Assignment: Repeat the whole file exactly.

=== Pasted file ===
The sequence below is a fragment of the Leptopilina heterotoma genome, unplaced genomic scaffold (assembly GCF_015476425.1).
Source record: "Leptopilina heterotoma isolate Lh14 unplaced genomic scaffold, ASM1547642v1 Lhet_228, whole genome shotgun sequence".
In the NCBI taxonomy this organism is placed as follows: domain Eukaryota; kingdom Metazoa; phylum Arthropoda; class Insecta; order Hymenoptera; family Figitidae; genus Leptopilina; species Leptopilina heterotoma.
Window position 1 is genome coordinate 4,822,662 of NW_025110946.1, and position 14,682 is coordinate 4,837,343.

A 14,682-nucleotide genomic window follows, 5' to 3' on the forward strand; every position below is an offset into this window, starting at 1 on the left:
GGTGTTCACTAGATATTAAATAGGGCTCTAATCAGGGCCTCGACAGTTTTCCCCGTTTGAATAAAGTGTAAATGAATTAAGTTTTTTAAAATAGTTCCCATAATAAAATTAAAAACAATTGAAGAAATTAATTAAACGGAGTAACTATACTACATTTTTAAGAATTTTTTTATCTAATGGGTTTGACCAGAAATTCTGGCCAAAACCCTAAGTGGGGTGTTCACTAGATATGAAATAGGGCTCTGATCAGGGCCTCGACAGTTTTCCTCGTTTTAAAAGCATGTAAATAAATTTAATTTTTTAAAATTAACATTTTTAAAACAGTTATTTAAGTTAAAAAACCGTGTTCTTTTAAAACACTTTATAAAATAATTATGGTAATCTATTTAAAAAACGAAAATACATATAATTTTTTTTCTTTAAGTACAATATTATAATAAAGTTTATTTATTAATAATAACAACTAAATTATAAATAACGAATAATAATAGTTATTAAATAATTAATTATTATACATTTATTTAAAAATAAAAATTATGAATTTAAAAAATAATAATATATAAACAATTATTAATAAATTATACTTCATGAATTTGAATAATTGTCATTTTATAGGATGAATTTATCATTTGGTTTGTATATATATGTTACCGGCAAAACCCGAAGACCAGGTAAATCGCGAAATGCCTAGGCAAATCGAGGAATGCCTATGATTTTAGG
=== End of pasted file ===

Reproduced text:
The sequence below is a fragment of the Leptopilina heterotoma genome, unplaced genomic scaffold (assembly GCF_015476425.1).
Source record: "Leptopilina heterotoma isolate Lh14 unplaced genomic scaffold, ASM1547642v1 Lhet_228, whole genome shotgun sequence".
In the NCBI taxonomy this organism is placed as follows: domain Eukaryota; kingdom Metazoa; phylum Arthropoda; class Insecta; order Hymenoptera; family Figitidae; genus Leptopilina; species Leptopilina heterotoma.
Window position 1 is genome coordinate 4,822,662 of NW_025110946.1, and position 14,682 is coordinate 4,837,343.

A 14,682-nucleotide genomic window follows, 5' to 3' on the forward strand; every position below is an offset into this window, starting at 1 on the left:
GGTGTTCACTAGATATTAAATAGGGCTCTAATCAGGGCCTCGACAGTTTTCCCCGTTTGAATAAAGTGTAAATGAATTAAGTTTTTTAAAATAGTTCCCATAATAAAATTAAAAACAATTGAAGAAATTAATTAAACGGAGTAACTATACTACATTTTTAAGAATTTTTTTATCTAATGGGTTTGACCAGAAATTCTGGCCAAAACCCTAAGTGGGGTGTTCACTAGATATGAAATAGGGCTCTGATCAGGGCCTCGACAGTTTTCCTCGTTTTAAAAGCATGTAAATAAATTTAATTTTTTAAAATTAACATTTTTAAAACAGTTATTTAAGTTAAAAAACCGTGTTCTTTTAAAACACTTTATAAAATAATTATGGTAATCTATTTAAAAAACGAAAATACATATAATTTTTTTTCTTTAAGTACAATATTATAATAAAGTTTATTTATTAATAATAACAACTAAATTATAAATAACGAATAATAATAGTTATTAAATAATTAATTATTATACATTTATTTAAAAATAAAAATTATGAATTTAAAAAATAATAATATATAAACAATTATTAATAAATTATACTTCATGAATTTGAATAATTGTCATTTTATAGGATGAATTTATCATTTGGTTTGTATATATATGTTACCGGCAAAACCCGAAGACCAGGTAAATCGCGAAATGCCTAGGCAAATCGAGGAATGCCTATGATTTTAGG